Eggs are given as gifts around Easter time in many countries, but they are not always made of chocolate. In Eastern Europe, egg decorating is taken to a heightened art form, using real hen’s eggs.
Some of the methods include the batik dye method whereby the entire egg is wrapped in several knots made of wires, and then brushed with wax. As with the typical tie dye method, the surface is scratched to reveal the underlying colors, which forms the pattern. Materials used include bee’s wax, straw and watercolors. Some eggs are also made from purely natural materials, including clay, wood, twigs, straw and even linen.
In the Czech Republic, Easter typically means the heralding of spring because any religious connotations were buried under the table with communism. Even though Easter is by no means a huge or significant religious holiday in the Republic, the traditions of hand painting the eggs are strong and vibrant. By far the most recognizable patterns are the geometric ones, especially in various shades of the same color, but you’ll also see leaves and flowers and other patterns like snowflakes. Red and other bright colors are thought to symbolize joy and happiness, so many Easter eggs are decked in these, especially with the advent of spring.
Many regions in the Czech Republic have acquired certain specialties when it comes to decorating the Easter egg: in Valassko (Wallachia), eggs are decked in certain colors to depict roosters (red, orange and black). In South Moravia, Easter eggs make use of the scratching (tie dye) technique. Because these eggs were actually given as gifts, it was unthinkable to give someone pure white eggs without any thought or effort behind them.
In Prague, a shop called Manufaktura, was created to preserve and present Czech and Moravian craft which is in danger of disappearing nowadays. The shop has managed to bring together more than 250 small craftsmen, former masters of folk production, to ensure that this tradition stays
Here is how one girl recounts this tradition of swapping a whipping for a highly prized and decorated egg:
Me and my sister used to love making kraslice either from boiled or blown eggs using different techniques – bee’s wax, hay, watercolours, onion peels and picture stickers. And Mom the gingerbread lamb. There was no lie-in on Easter Monday, as boys would come carolling to our door from early morning. They would recite an Easter carol, asking for an egg, while symbolically whipping us, the girls, on the legs with a pomlázka (literally ‘making younger’) – willow braided whip. The pagan tradition being that willow twigs are supposed to bring health and youth to anyone who is whipped with them. Boys would either make their own pomlázkas or buy them in shops.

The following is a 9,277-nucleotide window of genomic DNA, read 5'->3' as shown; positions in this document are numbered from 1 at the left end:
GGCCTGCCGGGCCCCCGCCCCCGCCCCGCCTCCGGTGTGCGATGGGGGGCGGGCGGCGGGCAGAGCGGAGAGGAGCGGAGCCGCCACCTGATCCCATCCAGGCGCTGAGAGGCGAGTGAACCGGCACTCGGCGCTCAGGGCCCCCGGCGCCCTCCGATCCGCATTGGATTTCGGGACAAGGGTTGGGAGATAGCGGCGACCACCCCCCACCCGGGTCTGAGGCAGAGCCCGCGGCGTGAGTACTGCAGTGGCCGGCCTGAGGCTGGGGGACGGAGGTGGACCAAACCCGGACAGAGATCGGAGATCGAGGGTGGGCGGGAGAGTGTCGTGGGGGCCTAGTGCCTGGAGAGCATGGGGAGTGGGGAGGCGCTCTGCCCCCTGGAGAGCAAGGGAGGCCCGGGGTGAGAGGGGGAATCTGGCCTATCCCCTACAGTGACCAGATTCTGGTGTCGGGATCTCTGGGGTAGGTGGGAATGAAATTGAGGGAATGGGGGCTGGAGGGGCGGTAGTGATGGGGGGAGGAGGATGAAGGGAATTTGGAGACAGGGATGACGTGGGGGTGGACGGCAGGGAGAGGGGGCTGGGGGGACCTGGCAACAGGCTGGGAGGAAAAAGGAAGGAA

A saying goes that if you are not whipped by a pomlázka, you will dry up and wilt away within a year. We would then reward the boys with painted eggs and tie a ribbon around their pomlázkas (the older ones would also get a shot of liquor). If the boy chose a red painted egg, it meant he fancied you. There is a time limit of midday for boys to be allowed to knock on your door, if they come later than 12 o’clock, girls can douse them with water.
The magic of Great Nights somehow evaporated in my early teens when Easter traditions suddenly became embarrassing and the logic of labouring over an egg to give to someone who whips you incomprehensible. I know that my Mom has made her kraslice this year again and there is a pomlázka in the house for Dad to make her and my sisters ‘younger’. As I myself get older and drier each year, perhaps I wouldn’t mind being whipped a little again 😀
Eggs are also found in traditional designs from Opoczno, Opatow, Opole, and other regions of Poland.
Something to Ponder About this Eastertime